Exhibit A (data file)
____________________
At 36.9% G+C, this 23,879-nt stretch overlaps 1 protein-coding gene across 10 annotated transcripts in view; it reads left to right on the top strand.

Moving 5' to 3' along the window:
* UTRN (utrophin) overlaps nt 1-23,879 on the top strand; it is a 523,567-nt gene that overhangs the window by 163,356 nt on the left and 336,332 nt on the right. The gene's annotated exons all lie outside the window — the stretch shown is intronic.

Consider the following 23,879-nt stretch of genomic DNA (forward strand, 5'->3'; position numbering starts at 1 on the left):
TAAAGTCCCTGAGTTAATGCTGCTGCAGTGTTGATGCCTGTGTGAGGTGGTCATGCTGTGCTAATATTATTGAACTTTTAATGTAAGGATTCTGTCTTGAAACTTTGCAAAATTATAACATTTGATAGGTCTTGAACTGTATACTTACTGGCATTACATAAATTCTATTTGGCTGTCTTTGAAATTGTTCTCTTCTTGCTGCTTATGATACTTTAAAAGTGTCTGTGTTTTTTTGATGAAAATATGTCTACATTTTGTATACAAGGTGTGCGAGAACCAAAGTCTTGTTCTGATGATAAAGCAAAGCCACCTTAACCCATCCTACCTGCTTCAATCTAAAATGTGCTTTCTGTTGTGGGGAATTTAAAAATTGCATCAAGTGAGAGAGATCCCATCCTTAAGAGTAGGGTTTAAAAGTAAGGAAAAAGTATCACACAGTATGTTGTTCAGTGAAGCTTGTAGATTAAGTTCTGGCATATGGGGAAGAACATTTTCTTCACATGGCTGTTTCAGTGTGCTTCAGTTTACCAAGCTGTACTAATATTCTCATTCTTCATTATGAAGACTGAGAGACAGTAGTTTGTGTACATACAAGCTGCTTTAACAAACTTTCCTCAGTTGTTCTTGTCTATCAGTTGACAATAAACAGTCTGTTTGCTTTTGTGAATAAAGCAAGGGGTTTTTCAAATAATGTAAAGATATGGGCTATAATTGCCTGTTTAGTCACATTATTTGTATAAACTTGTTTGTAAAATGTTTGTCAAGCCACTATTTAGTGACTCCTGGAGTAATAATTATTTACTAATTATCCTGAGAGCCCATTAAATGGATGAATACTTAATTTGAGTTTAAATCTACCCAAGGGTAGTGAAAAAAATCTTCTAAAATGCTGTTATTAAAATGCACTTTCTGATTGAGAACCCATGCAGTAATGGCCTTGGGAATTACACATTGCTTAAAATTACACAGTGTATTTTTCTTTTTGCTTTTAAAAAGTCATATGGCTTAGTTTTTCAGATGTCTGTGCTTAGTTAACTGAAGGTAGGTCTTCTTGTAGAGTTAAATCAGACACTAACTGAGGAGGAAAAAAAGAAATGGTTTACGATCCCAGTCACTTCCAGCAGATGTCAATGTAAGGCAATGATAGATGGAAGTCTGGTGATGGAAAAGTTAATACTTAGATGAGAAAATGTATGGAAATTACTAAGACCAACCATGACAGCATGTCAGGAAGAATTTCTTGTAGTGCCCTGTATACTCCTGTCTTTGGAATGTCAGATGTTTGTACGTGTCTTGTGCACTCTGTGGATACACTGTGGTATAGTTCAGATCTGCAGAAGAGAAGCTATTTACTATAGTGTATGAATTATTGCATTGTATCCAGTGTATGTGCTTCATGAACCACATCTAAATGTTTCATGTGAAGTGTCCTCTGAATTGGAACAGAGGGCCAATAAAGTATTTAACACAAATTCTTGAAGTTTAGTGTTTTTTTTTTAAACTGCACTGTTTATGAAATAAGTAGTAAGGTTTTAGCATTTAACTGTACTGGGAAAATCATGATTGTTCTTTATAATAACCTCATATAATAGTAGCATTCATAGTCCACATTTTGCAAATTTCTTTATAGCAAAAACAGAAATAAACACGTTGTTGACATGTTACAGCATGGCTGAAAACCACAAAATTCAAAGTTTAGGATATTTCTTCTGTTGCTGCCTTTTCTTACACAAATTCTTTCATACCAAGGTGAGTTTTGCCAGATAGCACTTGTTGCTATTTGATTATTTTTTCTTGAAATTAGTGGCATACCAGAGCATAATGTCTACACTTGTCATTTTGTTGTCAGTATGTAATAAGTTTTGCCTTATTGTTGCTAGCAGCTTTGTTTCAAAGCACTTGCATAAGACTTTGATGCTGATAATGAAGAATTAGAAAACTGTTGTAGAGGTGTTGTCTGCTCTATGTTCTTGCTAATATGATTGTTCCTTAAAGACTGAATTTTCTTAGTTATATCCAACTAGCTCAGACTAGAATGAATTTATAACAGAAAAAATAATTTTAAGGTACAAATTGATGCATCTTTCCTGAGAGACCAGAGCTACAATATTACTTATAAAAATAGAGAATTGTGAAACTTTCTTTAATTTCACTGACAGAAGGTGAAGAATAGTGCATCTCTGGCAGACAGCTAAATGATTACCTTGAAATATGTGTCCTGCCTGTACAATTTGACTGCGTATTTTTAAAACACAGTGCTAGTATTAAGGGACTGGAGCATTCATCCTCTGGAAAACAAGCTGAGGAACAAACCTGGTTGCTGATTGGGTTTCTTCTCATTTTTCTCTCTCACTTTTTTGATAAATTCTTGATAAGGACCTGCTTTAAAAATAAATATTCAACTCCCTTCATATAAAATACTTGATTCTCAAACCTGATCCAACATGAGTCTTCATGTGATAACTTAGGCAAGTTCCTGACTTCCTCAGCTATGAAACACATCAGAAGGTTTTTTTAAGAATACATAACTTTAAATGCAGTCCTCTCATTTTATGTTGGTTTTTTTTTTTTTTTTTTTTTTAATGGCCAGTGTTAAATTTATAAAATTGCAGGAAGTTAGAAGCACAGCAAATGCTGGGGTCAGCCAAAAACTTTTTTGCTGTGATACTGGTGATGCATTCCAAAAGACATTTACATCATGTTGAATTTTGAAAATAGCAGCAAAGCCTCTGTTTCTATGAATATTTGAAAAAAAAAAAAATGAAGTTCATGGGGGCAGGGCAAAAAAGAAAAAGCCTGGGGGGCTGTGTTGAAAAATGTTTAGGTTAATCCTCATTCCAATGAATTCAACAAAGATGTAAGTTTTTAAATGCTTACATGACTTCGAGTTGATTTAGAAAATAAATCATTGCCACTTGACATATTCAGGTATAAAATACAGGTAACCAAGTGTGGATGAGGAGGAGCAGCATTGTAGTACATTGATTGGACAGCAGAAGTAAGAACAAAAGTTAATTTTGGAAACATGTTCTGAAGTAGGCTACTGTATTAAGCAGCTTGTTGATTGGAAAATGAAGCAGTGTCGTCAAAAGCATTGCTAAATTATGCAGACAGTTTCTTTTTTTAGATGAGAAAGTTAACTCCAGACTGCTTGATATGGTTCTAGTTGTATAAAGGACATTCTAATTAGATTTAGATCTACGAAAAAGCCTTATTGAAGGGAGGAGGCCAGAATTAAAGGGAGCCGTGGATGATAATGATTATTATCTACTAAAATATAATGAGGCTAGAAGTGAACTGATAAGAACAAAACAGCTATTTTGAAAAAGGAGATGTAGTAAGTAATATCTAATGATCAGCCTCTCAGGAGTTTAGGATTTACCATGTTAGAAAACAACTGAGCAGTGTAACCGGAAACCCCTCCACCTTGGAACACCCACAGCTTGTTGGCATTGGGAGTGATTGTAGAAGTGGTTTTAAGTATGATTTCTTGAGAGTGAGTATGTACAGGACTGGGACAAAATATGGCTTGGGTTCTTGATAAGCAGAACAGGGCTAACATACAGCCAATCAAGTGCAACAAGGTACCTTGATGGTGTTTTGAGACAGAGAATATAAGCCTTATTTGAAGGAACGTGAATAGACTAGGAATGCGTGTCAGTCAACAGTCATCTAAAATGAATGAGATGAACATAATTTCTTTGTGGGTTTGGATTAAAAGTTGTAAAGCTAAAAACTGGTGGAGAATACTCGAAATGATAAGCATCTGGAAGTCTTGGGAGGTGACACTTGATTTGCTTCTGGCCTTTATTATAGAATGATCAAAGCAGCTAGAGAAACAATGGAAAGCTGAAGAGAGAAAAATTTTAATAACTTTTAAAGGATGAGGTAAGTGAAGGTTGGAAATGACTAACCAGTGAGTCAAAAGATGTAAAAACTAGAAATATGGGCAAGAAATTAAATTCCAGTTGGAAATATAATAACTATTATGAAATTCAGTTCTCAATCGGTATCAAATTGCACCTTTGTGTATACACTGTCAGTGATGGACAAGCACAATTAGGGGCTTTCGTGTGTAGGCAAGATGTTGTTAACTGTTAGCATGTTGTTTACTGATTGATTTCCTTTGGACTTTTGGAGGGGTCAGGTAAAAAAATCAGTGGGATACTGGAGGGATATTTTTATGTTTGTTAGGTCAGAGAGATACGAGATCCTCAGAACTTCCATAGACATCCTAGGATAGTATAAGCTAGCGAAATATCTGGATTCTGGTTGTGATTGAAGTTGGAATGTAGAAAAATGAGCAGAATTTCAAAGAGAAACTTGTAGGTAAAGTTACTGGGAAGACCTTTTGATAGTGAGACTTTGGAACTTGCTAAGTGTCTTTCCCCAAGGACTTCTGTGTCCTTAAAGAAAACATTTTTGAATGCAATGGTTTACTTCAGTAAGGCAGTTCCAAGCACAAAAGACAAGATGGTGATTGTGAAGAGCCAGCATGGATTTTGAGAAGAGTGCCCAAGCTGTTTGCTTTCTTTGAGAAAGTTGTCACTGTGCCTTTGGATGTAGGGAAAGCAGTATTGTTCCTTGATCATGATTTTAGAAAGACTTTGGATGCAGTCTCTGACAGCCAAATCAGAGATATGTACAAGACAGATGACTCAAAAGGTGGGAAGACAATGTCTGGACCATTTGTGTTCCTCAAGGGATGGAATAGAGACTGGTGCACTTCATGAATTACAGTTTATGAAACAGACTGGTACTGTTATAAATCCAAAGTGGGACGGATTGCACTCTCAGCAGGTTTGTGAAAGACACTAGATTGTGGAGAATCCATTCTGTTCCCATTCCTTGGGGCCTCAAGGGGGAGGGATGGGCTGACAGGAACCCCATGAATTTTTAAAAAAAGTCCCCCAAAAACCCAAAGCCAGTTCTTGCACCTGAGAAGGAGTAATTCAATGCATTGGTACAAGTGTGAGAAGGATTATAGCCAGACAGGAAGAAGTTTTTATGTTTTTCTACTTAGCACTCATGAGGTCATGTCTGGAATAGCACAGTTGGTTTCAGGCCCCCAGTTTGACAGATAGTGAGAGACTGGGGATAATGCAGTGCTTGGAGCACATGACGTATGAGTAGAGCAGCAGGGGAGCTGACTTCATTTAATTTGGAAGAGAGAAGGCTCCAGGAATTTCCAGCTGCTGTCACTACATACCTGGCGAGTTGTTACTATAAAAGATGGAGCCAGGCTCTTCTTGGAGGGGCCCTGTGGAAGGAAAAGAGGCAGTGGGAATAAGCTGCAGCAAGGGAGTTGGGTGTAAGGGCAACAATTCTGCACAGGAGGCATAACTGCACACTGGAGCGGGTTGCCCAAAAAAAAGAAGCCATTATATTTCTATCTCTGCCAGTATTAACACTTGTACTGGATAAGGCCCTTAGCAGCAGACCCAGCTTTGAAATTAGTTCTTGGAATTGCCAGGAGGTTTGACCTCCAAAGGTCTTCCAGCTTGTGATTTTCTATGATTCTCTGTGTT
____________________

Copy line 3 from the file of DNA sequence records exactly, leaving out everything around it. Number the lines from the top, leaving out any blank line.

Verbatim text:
* UTRN (utrophin) overlaps nt 1-23,879 on the top strand; it is a 523,567-nt gene that overhangs the window by 163,356 nt on the left and 336,332 nt on the right. The gene's annotated exons all lie outside the window — the stretch shown is intronic.